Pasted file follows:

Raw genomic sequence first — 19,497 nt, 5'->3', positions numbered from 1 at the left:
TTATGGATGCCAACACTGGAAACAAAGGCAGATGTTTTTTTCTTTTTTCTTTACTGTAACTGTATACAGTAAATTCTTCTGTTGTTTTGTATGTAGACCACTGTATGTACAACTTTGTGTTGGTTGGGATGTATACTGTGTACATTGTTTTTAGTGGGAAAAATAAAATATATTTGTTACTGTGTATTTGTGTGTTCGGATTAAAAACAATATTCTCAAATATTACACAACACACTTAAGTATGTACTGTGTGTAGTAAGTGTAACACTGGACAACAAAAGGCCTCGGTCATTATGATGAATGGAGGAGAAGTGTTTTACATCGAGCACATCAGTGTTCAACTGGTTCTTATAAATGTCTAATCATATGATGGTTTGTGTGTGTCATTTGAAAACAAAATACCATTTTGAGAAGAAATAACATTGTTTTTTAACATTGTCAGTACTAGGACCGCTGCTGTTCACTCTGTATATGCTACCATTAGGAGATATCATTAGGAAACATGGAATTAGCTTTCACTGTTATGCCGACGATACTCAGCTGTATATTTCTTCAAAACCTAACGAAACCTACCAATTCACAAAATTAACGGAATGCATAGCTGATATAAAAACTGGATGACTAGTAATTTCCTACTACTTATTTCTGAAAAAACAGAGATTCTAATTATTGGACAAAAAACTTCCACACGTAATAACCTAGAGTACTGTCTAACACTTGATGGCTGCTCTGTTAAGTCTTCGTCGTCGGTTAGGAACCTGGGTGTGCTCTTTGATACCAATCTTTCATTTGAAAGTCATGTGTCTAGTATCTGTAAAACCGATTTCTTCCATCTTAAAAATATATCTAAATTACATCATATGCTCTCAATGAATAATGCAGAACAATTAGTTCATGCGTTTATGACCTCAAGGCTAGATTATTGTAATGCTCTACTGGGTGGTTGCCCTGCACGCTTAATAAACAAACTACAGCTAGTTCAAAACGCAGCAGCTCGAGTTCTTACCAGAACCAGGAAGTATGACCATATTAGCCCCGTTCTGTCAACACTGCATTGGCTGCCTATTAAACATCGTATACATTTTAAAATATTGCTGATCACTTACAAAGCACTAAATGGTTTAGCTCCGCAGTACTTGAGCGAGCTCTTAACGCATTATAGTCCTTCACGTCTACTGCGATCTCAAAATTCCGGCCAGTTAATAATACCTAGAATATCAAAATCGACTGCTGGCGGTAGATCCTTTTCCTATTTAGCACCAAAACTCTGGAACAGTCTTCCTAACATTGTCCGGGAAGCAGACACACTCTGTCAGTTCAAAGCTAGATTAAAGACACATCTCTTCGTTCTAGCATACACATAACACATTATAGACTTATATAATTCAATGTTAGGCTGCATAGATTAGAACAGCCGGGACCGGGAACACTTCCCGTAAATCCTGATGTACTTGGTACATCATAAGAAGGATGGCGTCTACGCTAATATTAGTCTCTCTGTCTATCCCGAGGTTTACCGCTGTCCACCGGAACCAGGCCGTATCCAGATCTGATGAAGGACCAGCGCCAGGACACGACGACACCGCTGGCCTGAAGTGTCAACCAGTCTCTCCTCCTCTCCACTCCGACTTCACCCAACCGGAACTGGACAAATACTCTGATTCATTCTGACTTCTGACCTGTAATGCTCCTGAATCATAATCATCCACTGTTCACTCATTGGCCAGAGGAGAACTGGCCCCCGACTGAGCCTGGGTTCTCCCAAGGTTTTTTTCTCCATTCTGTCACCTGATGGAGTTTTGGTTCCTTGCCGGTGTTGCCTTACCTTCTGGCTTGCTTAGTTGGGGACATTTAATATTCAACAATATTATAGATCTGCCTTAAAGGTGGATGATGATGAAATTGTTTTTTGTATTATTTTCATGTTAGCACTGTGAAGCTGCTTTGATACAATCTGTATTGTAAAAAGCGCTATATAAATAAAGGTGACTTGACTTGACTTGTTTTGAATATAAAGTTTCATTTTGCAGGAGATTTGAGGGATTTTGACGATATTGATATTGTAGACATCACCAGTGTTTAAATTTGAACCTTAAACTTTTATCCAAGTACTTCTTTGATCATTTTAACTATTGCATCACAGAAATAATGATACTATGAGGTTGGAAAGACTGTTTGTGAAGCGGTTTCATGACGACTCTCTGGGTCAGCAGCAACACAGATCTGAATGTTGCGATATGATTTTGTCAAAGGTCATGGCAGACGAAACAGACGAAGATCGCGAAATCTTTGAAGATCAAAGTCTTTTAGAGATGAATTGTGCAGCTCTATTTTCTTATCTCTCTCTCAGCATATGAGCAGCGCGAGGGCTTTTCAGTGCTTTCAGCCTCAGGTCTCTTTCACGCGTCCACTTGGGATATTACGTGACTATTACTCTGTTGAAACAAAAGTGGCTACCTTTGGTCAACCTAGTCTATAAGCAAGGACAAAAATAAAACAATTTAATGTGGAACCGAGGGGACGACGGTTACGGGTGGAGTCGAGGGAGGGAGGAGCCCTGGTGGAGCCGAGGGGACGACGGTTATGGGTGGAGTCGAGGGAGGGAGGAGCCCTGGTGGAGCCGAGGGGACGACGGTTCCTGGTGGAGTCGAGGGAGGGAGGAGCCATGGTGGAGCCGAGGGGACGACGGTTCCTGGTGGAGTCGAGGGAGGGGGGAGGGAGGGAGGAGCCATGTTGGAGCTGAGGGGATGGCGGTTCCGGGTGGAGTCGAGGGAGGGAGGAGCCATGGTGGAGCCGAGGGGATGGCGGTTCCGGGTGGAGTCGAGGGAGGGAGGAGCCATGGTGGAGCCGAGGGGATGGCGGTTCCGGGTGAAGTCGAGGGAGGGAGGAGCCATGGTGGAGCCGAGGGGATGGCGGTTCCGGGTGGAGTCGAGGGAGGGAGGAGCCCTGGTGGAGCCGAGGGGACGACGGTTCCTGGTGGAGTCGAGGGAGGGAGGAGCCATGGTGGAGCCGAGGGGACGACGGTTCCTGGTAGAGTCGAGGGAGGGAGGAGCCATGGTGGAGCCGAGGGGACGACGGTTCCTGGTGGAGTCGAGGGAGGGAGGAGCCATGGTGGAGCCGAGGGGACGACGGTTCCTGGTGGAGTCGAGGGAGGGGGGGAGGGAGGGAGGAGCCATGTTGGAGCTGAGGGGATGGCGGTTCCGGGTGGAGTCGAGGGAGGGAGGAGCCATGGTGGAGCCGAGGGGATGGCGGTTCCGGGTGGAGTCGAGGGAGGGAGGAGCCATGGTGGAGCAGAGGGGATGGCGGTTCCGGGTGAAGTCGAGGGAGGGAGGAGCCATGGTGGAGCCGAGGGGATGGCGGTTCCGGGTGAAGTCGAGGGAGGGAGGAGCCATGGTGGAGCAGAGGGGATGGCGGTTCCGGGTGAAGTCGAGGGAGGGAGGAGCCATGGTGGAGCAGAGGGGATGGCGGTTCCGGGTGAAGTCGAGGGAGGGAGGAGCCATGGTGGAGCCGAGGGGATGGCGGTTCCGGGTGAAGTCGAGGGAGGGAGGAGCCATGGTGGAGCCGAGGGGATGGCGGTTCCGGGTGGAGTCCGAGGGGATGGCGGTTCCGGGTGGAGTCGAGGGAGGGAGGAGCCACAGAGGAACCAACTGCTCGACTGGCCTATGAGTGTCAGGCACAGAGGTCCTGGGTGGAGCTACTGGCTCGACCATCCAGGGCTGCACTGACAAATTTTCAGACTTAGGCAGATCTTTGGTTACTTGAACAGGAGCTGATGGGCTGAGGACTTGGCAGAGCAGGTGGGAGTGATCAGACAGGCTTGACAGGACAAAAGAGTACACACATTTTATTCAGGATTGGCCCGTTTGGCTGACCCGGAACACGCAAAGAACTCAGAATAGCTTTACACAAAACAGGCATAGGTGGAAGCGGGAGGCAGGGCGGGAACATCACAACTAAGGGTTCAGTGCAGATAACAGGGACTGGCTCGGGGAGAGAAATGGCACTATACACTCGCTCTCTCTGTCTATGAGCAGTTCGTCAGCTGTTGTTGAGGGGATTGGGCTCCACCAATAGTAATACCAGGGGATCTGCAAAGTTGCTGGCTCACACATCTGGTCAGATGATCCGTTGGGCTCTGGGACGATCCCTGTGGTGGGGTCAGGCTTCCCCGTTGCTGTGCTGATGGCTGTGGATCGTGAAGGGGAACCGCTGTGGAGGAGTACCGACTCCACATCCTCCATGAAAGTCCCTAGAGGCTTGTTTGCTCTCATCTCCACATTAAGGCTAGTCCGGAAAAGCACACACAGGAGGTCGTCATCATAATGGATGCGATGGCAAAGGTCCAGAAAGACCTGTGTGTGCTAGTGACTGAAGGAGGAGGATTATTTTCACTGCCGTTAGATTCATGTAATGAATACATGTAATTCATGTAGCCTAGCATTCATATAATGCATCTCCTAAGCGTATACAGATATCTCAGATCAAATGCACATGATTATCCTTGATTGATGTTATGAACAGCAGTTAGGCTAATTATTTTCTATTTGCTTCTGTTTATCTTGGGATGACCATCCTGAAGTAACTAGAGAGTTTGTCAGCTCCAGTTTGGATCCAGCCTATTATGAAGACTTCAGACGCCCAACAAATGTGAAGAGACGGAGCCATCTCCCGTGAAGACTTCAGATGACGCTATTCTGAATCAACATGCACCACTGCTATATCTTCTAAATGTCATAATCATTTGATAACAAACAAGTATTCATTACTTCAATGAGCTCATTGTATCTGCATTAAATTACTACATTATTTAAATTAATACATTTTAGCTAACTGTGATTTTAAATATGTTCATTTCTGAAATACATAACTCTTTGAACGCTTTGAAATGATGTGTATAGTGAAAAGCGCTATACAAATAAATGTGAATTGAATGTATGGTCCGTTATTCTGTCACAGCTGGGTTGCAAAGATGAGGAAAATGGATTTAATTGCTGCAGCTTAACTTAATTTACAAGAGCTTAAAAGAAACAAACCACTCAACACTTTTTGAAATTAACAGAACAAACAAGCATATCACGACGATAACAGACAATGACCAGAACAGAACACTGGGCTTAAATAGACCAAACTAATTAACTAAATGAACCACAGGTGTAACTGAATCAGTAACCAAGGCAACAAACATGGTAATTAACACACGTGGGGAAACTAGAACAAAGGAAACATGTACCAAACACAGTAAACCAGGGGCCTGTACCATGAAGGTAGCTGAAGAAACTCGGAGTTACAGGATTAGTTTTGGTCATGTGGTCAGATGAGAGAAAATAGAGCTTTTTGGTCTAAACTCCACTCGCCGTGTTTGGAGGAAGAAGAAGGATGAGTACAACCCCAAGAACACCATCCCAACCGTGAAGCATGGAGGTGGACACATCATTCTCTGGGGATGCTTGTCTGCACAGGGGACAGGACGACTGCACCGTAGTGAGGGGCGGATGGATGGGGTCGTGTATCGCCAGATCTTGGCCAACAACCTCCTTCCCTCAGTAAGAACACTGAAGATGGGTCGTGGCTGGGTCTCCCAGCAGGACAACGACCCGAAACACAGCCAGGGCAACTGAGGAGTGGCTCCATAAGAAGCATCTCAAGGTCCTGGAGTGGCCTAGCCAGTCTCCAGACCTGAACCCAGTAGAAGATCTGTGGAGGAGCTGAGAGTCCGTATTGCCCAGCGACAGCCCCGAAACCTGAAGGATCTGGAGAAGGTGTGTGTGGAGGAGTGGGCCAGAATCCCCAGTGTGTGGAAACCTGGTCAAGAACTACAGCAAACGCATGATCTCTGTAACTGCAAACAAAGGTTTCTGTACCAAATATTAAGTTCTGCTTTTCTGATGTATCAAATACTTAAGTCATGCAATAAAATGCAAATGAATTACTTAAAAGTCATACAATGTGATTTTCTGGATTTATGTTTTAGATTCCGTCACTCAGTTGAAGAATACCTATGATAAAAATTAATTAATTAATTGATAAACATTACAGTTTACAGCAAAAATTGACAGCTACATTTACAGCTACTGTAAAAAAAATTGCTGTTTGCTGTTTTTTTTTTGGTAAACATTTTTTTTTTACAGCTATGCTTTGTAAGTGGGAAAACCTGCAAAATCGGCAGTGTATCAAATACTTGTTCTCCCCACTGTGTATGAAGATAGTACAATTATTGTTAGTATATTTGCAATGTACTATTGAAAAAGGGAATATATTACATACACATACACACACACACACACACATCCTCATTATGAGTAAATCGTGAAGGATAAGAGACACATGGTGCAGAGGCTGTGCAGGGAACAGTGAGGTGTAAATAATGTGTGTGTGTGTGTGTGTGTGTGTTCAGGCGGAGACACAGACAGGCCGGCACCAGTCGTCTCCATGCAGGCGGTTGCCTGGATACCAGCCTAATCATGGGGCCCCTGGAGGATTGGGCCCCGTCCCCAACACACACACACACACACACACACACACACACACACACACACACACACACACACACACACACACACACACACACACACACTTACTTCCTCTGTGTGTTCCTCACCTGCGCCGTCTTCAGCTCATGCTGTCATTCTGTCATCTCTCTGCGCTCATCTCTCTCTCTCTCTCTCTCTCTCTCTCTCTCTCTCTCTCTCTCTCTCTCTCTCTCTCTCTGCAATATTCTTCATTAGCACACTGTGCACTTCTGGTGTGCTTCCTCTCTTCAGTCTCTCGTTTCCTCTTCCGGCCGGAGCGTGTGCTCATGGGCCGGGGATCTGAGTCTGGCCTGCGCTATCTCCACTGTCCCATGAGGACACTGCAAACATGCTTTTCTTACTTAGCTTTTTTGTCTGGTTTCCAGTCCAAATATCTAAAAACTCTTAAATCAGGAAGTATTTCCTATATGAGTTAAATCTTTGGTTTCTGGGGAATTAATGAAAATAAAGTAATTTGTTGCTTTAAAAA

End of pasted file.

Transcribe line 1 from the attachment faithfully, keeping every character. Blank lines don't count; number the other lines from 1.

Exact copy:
Raw genomic sequence first — 19,497 nt, 5'->3', positions numbered from 1 at the left: